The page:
The integrated Bluetooth is a great feature and something that I use on my h5450 all the time. Assuming that you have a Bluetooth enabled mobile phone, you can check your email anywhere you like. I used the h1940 with a Sony/Ericsson T610 and the two partnered without any problems. The only tricky part about setting up your POP3 email is getting the dialling string correct. Once you’ve tracked down all the prefixes and dial strings and set them correctly though, it’s just a case of setting up your POP3 details in the Inbox application and away you go. Even though my T610 supports GPRS I still tend to use GSM dialup for checking my email since I’m usually only connected for a couple of minutes and the call makes up part of my free monthly call quota.
Of course Bluetooth isn’t just handy for dialup networking, it’s also great for transferring data between enabled devices. Especially useful is the ability to transfer contacts and electronic business cards with other PDAs or mobile phones. Of course you can do this with infrared, but it’s a lot more hassle trying to line up the devices in order to make the connection.
Installing and using ActiveSync is as simple as it always was. Once you’ve installed it on your PC and created the partnership between the devices all your data will be seamlessly synchronised. As long as the iPAQ is connected to your PC, any changes made to your contacts, calendar, notes etc. will automatically synchronise.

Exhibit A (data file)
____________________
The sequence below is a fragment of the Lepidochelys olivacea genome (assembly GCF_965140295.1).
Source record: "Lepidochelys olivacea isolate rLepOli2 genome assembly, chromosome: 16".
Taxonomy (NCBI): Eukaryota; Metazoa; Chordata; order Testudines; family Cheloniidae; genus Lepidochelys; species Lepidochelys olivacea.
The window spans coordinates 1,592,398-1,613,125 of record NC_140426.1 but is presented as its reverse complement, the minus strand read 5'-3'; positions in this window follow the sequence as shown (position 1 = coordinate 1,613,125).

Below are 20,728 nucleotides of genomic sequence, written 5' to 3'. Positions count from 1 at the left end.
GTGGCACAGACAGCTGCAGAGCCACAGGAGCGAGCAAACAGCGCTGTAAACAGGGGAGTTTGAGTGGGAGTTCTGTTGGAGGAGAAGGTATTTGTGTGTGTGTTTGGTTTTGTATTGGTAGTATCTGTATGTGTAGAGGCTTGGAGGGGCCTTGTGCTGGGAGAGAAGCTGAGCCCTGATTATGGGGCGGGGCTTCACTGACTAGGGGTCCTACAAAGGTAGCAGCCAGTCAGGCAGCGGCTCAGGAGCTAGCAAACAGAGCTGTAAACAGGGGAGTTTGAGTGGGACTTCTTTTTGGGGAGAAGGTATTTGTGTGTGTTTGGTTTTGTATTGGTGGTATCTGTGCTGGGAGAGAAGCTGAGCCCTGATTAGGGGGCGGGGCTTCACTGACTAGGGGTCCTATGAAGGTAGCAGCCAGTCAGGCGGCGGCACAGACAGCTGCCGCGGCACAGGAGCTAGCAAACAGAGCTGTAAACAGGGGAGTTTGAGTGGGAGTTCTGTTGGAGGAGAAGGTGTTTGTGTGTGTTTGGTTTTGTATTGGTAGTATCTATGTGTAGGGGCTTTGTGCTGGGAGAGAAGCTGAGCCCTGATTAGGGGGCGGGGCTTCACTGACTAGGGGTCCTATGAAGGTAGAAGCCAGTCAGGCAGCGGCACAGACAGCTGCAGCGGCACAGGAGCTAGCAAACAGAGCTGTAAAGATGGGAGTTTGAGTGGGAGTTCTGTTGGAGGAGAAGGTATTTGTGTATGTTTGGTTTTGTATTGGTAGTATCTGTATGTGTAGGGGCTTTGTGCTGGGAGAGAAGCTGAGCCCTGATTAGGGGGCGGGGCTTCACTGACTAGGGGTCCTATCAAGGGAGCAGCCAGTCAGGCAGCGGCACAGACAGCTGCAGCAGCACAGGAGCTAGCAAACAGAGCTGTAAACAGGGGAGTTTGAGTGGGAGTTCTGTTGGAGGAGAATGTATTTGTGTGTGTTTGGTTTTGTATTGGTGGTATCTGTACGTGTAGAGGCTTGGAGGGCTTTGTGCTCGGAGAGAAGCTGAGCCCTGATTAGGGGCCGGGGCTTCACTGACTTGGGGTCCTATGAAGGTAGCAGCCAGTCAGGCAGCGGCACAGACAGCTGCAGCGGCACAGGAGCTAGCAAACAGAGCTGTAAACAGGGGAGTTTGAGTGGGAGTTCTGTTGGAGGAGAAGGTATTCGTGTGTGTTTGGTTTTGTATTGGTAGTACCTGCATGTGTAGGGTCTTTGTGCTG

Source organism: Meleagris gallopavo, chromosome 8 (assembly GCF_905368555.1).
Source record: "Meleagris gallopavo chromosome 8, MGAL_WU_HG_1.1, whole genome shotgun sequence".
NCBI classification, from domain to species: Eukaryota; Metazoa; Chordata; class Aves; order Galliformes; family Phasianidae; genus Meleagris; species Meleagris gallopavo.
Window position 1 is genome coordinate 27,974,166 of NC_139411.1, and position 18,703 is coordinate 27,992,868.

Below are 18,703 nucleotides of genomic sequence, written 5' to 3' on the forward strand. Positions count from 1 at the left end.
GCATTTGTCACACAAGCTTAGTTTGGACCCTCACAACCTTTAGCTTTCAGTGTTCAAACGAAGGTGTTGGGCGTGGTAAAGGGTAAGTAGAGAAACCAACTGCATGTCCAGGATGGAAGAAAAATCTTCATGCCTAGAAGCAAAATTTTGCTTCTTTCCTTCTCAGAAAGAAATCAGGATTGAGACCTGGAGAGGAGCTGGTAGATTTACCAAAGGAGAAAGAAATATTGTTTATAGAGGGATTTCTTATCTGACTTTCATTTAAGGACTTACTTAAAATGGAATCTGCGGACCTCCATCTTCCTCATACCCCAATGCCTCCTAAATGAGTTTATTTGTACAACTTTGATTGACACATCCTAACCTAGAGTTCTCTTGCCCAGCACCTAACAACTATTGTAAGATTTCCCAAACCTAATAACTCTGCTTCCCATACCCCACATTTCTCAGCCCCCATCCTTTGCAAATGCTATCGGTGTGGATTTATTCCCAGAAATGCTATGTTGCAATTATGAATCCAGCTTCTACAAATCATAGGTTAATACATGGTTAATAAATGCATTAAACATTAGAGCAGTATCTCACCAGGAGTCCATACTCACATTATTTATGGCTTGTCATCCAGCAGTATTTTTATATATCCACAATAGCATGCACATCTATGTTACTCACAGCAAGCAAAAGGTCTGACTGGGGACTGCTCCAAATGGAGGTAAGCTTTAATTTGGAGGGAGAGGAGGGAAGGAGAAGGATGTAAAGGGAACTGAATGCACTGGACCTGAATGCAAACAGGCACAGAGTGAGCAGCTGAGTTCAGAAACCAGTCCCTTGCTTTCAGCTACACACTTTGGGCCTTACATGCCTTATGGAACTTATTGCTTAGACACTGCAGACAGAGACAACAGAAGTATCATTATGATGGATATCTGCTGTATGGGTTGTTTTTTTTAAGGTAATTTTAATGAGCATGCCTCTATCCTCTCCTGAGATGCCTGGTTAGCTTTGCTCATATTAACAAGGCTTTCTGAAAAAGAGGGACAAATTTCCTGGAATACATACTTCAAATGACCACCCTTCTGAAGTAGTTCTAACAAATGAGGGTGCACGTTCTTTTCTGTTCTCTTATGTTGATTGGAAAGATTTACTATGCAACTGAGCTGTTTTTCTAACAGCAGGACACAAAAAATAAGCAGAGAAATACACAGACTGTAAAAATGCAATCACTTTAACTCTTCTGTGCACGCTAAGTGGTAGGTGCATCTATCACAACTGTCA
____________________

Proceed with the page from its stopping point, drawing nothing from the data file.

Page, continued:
Despite it’s diminutive size, the h1940 seems to be able to handle most things you’re likely to throw at it. The slower processor does take longer to perform certain tasks than my h5450, but multimedia duties didn’t seem to phase it at all. Playing back MPEG movies on the h1940 was no problem at all, and there was no evidence of any frame jumping or slowdown. Music playback was also first rate using both mp3 and WMA content. As mentioned above, the only down side in this area is the 2.5mm audio jack.
It’s hard not to like the h1940. It’s a small and stylish PDA that does pretty much everything you’d want it to. With a price of £264.31 including VAT it’s not going to break the bank, but you do have to factor a couple of things into that price. The more expensive PDAs, including the iPAQs that are further up the food chain, will ship with docking cradles and carrying cases. So, if you want both those features you might find that one of the seemingly more expensive iPAQs could actually turn out to be cheaper. That said, for basic use and for those who want a slim and stylish Pocket PC, the iPAQ h1940 will fit the bill perfectly.
There may be smaller PDAs based on the Palm operating system, but if you want to use Pocket PC the h1940 is probably the most unobtrusive device available. You don’t get as much in the box as you do with other iPAQs, but it’s still a great little PDA that won’t weigh you down if you carry it with you everywhere.
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